Security: Shared Hosting is inherently less secure than Dedicated Hosting. This is because an attack on one domain or website on a shared server can easily lead to it spreading to other sites or applications sharing the same server. Sites are also vulnerable to hackers renting space in order to gain illegal access to other domains on a server. And, whilst hosting providers are responsible for hosting firewalls, ant-virus programs and other server protection, users are still at risk from “poor neighbours”.
By contrast, with dedicated hosting, responsibility for detecting and mitigating cyber risks falls to the user themselves, with the hosting company’s responsibilities limited to keeping the server powered, and physically secure. This means an organisation’s internal IT team are able to fully control the security programs they install, and can put in place measures to protect against malware and viruses that are likely to be far more stringent than those offered by shared hosting providers.
Website and IP Blacklisting: One downside of shared servers is the risk that Google and other search engines may blacklist a website because somebody else on the server is engaged in illegal or unethical practices like spamming. As a consequence, bad neighbours on a shared server can get an entire IP address blacklisted, making a website almost invisible.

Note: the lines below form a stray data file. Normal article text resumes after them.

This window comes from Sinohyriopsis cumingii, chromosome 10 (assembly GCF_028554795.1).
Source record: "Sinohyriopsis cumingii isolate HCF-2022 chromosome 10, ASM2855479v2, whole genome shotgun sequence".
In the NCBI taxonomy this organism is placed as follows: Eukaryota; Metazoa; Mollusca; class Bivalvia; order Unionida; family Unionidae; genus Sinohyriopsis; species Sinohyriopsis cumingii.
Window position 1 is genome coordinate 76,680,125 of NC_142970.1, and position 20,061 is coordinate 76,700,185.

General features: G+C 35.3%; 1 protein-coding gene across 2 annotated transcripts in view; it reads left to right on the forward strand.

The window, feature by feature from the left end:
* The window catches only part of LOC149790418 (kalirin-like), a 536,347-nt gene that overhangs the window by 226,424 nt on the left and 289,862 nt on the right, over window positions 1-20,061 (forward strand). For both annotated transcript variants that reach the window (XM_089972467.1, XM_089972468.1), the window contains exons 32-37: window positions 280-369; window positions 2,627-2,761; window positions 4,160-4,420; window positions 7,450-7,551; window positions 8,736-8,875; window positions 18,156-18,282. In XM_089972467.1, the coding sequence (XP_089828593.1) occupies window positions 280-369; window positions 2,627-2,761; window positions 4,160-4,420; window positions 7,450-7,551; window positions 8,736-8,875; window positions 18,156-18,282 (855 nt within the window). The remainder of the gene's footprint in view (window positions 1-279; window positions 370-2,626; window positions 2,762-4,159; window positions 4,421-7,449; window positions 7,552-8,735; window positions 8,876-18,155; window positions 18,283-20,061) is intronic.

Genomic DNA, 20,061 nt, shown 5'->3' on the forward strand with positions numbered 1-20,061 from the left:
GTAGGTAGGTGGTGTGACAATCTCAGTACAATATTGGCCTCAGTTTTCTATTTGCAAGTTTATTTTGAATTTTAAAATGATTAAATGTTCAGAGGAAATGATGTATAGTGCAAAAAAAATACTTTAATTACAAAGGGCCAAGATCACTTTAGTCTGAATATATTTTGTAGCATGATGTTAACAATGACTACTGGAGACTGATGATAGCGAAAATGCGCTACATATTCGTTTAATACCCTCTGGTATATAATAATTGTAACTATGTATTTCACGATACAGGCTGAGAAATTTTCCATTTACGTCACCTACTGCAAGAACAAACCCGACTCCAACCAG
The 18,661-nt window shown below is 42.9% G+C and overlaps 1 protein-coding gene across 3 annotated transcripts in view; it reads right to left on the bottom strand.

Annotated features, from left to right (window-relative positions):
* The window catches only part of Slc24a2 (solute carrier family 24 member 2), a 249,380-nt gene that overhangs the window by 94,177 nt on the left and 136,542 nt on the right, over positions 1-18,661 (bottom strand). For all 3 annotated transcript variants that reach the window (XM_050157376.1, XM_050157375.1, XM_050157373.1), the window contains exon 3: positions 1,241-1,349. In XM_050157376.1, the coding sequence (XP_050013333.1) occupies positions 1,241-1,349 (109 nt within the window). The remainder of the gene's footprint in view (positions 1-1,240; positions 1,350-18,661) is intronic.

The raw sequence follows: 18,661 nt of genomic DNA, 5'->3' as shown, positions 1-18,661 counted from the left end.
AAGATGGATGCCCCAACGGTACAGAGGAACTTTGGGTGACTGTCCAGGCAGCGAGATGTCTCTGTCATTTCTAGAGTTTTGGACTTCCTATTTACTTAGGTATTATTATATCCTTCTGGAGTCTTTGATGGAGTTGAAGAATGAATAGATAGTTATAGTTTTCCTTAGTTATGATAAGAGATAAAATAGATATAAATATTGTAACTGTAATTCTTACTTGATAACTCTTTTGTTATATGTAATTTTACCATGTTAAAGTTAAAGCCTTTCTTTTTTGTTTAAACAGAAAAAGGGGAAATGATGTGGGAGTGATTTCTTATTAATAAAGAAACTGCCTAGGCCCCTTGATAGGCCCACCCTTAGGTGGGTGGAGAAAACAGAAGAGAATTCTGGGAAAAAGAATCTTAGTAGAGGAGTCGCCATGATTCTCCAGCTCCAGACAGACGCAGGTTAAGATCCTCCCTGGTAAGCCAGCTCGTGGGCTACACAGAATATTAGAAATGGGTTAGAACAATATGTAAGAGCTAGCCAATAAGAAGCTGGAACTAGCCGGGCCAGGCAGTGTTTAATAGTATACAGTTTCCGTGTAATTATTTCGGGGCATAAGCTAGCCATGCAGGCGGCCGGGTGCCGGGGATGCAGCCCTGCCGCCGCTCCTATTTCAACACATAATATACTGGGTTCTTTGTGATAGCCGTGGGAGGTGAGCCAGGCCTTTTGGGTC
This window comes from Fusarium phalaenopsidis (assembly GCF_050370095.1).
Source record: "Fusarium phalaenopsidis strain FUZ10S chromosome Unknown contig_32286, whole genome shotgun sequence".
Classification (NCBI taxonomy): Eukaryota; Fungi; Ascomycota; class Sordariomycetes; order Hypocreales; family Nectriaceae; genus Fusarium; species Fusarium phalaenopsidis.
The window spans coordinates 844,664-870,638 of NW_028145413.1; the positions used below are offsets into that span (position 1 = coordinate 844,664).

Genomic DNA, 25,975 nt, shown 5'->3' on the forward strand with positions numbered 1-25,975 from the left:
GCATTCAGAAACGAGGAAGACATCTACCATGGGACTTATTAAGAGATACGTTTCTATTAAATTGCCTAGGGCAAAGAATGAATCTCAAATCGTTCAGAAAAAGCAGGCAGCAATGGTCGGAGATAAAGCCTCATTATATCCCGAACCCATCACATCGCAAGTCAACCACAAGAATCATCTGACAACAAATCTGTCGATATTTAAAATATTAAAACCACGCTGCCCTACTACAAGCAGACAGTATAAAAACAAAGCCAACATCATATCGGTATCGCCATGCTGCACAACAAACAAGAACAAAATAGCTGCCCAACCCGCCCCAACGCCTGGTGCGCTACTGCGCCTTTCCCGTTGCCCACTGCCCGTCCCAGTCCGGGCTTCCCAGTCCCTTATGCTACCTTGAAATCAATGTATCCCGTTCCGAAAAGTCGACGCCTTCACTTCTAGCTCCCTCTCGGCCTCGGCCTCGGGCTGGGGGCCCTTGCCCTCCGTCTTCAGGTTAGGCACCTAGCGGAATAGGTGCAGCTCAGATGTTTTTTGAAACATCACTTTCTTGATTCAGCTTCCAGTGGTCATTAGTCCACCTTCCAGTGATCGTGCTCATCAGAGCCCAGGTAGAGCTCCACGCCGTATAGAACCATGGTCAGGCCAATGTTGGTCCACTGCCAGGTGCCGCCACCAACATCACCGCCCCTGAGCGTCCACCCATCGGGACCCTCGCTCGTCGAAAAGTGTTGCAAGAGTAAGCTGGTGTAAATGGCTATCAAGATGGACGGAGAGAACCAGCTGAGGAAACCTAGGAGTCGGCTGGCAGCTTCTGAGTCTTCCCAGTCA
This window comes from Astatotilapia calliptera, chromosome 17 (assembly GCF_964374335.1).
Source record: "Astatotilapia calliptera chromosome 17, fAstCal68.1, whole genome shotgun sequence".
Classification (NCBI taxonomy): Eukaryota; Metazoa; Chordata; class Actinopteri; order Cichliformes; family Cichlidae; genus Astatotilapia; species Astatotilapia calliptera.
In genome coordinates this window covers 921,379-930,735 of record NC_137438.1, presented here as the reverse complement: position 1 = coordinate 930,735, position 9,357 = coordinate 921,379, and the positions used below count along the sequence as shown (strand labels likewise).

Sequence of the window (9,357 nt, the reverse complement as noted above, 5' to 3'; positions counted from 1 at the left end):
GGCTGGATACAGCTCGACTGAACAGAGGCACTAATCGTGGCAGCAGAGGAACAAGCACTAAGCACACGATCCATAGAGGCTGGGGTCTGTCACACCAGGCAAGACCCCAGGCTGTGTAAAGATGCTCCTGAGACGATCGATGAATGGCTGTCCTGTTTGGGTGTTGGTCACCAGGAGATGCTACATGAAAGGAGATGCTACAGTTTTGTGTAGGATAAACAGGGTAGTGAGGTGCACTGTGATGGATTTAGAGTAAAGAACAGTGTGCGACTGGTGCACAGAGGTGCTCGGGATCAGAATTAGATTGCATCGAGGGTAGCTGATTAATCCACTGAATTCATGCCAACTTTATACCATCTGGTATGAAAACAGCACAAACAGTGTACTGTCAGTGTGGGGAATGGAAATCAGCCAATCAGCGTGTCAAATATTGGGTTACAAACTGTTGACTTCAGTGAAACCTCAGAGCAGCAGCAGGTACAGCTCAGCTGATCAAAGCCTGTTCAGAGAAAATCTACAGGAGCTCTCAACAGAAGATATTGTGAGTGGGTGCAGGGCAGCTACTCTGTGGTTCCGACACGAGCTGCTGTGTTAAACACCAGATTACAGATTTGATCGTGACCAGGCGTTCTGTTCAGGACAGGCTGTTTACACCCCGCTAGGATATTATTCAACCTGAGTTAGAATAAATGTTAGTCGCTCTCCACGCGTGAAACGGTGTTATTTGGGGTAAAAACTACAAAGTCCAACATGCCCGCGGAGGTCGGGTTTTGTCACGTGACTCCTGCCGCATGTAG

Hosting companies like Fatcow make it clear in their terms and conditions that such activities will see a site blocked, or even removed from a server. However, by the time that such practices have been detected it can be too late and the damage down. Getting a site “whitelisted” again can take time, during which a business may have been irrevocably destroyed.
With Dedicated Hosting, unless an organisation is itself engaged in illegal activity on their site, there is minimal threat of being blacklisted.